Joshua PollackThe Cheonan Report, Continued

The text and visual aids released at last week’s press conference on the findings of the multinational investigation into the sinking of the South Korean warship Cheonan are now available.

(Another version of the briefing slides can be seen here.)

The nature of the event now appears beyond serious dispute, so the debate has moved to the realm of politics and intentions. Ruediger Frank of the University of Vienna has a piece at 38 North speculating that someone high up in the North Korean military hierarchy may have been responsible, rather than Kim Jong Il. But I’m afraid that I don’t quite follow his reasoning.

On the other side of the ledger, tomorrow’s New York Times features an article by David Sanger on the question of culpability, pointing directly to the top:

Although the American officials who spoke about the intelligence assessment would not reveal much about what led them to conclude that Mr. Kim [i.e., Kim Jong Il] was directly involved, one factor appeared to be intelligence that he appeared on April 25, the anniversary of the founding of the Korean People’s Army, with a military unit that intelligence agencies believe to have been responsible for the attack.

Mr. Kim used the event to praise the group, Unit 586, the officials said, and around that time a fourth star appears to have been given to Gen. Kim Myong-guk, who officials believe may have played a crucial role in executing the attack. General Kim is believed to have been demoted to a three-star general last year, perhaps in response to the humiliation that took place after a North Korean ship ventured into South Korean waters. The North Korean ship was all but destroyed, and some analysts believe the attack on the Cheonan, which was in South Korean waters, was planned as retribution.

“Nobody is going to take overt credit for the sinking,” said Jonathan Pollack, a professor at the Naval War College and an expert on North Korea’s military. “But Kim’s visit to this unit has all the hallmarks of congratulating them for a job well done.”

The senior American officials, who spoke on the condition of anonymity because the intelligence assessment is classified, said they ruled out the idea that General Kim or another military officer decided on his own to attack, but they did not explain how they reached that conclusion.

The KCNA account of the visit to Unit 586 (not to be confused with a visit to Unit 115 around the same time) describes how KJI was shown “records of victories showing a glorious course of the unit shining with exploits.”

Look, this is not what I want to be telling you, but the outlook for nuclear diplomacy is very poor. Little threatens to distract Stephen Bosworth from his deanly duties at Tufts.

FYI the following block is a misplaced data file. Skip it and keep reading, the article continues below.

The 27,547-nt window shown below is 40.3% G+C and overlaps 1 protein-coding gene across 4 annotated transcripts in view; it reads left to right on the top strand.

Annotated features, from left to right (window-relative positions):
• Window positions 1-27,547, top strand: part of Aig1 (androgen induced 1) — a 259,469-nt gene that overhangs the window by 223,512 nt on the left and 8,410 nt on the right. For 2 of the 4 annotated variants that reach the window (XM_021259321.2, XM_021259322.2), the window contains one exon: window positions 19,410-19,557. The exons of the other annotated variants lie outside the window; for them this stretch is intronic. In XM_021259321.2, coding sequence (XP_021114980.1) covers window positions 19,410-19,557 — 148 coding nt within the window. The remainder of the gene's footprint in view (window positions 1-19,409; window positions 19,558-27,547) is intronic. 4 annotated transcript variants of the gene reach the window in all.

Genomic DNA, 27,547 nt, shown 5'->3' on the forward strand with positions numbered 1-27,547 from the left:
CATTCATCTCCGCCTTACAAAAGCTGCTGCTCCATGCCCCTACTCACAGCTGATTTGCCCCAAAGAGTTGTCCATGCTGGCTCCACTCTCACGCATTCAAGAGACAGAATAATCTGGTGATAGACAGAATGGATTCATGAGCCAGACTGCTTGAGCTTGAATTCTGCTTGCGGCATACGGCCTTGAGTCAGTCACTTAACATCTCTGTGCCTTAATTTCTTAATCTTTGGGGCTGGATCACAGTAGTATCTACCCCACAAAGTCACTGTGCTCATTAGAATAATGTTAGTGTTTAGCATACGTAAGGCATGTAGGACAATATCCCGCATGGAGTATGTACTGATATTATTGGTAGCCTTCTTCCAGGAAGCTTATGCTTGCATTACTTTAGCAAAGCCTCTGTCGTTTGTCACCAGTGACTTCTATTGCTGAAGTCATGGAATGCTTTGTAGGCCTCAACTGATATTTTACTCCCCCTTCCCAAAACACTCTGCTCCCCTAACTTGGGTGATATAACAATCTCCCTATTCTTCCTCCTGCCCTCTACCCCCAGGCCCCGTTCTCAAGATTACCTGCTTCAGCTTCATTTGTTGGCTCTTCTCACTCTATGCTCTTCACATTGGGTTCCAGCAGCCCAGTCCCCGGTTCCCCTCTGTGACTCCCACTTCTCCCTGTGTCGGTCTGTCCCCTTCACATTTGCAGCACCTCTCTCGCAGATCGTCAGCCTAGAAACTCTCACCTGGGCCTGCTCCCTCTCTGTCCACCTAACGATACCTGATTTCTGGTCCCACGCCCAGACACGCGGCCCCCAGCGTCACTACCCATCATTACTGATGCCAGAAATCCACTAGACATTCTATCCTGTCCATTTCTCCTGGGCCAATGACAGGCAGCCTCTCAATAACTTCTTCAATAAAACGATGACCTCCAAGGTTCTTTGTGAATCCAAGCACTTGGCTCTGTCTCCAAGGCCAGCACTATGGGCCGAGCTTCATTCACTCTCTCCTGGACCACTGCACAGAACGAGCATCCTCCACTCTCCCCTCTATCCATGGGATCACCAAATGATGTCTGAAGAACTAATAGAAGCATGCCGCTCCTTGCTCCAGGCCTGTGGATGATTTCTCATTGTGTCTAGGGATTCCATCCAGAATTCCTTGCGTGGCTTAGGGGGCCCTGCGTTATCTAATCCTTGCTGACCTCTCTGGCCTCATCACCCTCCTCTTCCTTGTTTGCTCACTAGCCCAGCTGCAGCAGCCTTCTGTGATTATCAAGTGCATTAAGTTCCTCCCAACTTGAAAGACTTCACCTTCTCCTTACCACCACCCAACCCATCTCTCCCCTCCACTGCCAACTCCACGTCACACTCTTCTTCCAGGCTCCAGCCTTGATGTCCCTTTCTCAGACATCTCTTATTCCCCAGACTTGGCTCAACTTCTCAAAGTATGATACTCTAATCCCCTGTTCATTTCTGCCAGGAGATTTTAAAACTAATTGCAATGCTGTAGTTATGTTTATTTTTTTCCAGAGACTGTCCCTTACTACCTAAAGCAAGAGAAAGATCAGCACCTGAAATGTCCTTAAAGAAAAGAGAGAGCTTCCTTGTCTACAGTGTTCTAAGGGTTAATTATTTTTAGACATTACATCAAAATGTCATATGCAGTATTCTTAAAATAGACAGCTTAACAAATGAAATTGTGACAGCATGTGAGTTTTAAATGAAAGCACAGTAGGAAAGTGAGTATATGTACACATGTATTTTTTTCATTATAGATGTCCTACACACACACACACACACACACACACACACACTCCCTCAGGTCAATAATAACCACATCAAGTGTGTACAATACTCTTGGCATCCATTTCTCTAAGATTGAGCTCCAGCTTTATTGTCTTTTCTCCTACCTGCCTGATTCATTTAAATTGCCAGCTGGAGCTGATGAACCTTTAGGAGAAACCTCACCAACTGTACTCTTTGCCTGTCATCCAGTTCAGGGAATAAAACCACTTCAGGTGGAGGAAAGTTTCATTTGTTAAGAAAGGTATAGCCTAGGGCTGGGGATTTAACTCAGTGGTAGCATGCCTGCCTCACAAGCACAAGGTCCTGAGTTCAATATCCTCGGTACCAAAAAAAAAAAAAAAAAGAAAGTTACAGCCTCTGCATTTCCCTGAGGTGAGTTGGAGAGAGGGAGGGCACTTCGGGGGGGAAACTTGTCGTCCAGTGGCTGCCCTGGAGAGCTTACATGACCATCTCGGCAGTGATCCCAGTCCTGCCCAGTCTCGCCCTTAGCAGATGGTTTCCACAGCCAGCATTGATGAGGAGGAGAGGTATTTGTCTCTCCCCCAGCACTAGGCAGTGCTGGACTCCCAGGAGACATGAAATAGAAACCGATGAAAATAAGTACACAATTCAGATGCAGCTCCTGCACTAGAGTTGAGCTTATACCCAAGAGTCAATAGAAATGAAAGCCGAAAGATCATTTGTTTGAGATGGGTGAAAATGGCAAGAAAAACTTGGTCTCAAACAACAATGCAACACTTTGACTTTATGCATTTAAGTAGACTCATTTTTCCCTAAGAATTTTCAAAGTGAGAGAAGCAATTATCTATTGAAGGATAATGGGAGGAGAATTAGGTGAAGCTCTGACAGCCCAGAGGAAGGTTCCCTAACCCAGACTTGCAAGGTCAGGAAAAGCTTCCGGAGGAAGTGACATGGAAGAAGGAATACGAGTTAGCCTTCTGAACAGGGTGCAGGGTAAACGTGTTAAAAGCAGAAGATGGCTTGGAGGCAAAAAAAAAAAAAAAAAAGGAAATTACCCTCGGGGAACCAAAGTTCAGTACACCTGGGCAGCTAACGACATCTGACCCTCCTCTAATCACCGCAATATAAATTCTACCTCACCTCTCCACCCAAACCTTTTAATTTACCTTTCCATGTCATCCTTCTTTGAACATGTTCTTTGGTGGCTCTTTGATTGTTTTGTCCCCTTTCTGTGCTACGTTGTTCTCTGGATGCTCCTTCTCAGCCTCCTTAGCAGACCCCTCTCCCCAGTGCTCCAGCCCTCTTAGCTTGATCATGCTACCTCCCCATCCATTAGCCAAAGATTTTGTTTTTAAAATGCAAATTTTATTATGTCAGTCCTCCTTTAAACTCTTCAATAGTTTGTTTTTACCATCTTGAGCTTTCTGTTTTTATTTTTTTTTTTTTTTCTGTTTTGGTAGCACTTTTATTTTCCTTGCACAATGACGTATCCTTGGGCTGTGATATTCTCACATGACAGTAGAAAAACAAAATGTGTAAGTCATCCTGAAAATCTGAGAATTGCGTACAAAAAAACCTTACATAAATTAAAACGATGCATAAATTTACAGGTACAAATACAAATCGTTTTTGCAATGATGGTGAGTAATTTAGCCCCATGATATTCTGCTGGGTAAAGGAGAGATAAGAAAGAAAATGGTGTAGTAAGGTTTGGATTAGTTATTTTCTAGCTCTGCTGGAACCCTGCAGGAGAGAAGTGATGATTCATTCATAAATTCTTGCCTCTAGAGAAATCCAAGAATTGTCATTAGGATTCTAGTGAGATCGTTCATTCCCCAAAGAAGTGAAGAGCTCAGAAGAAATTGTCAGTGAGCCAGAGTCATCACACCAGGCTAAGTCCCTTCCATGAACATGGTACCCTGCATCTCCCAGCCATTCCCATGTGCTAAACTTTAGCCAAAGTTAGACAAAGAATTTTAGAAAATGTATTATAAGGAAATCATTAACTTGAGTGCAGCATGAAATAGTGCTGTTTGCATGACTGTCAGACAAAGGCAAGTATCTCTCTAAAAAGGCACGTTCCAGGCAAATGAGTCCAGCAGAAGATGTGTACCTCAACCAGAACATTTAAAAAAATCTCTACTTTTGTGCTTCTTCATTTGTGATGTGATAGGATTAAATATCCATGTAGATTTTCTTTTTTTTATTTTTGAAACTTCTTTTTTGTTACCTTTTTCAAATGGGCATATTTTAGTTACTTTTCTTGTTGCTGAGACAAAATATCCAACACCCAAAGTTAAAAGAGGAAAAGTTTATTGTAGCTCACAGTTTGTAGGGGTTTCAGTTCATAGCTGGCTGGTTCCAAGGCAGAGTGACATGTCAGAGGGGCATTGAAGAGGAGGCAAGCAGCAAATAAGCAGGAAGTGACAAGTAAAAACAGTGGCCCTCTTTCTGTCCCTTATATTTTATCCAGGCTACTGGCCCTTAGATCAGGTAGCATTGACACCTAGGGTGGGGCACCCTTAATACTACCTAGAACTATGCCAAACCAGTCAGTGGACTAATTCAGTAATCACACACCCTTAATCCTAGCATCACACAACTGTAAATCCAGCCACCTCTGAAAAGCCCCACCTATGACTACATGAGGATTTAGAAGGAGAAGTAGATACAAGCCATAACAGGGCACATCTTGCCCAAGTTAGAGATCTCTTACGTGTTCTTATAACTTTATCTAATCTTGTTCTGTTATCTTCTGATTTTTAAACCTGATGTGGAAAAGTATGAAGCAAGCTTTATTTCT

(We’ve written about the Cheonan disaster before, here and here. For previous reports on Gen. Kim Myong-guk, see Northeast Asia Matters and North Korea Leadership Watch.)


  1. Captain Ned (History)

    As always, SK responses are mediated by the knowledge that NK can hit Seoul with 100,000 artillery shells of 152mm or larger in the first 5 minutes of any “disagreement”. Doing so will eventually spell death for the NK regime, but they can inflict massive conventional arms damage until the decapitation occurs.

  2. Hippo1


    The Sanger article incorrectly describes the sinking of the Cheonan as having occurred in South Korean waters. Understanding the nature of the event, as well as the intentions behind it will, remain difficult as long as the clashes in the area continue to be portrayed as happening in South Korean waters. The Northern Limit Line (NLL) is not an internationally recognized border. The NLL was unilaterally demarcated by the U.S. (under the guise of the UN command) in 1953 to prevent South Korean ships from moving north. It was never accepted by North Korea nor is it mentioned in the 1953 Armistice Agreement. The area should thus properly be described as being disputed territory. One could just as accurately describe the North Korean vessel damaged in 2009 as being attacked in North Korean waters and the sinking of the Cheonan as having occurred in North Korean territory. This is not meant to justify the sinking, but it helps put it in better context then continually describing the continuing clashes as have occurred in South Korean waters. Indeed, understanding the potential domestic pressure on Kim Jong Il becomes easier if it is understood that from their perspective in November one of their ships was attacked in North Korean waters. Kim’s failure to respond to such a perceived provocation would undoubtedly have weakened him in the eyes of his military commanders. Rather than being an unprovoked act of aggression, the sinking of the Cheonan might better be understood as a tit for tat response to military actions taken by the South. Having an accurate understanding of the events (aggression or reaction?) is critical for crafting an appropriate response (are we trying to deter or prevent further escalation?)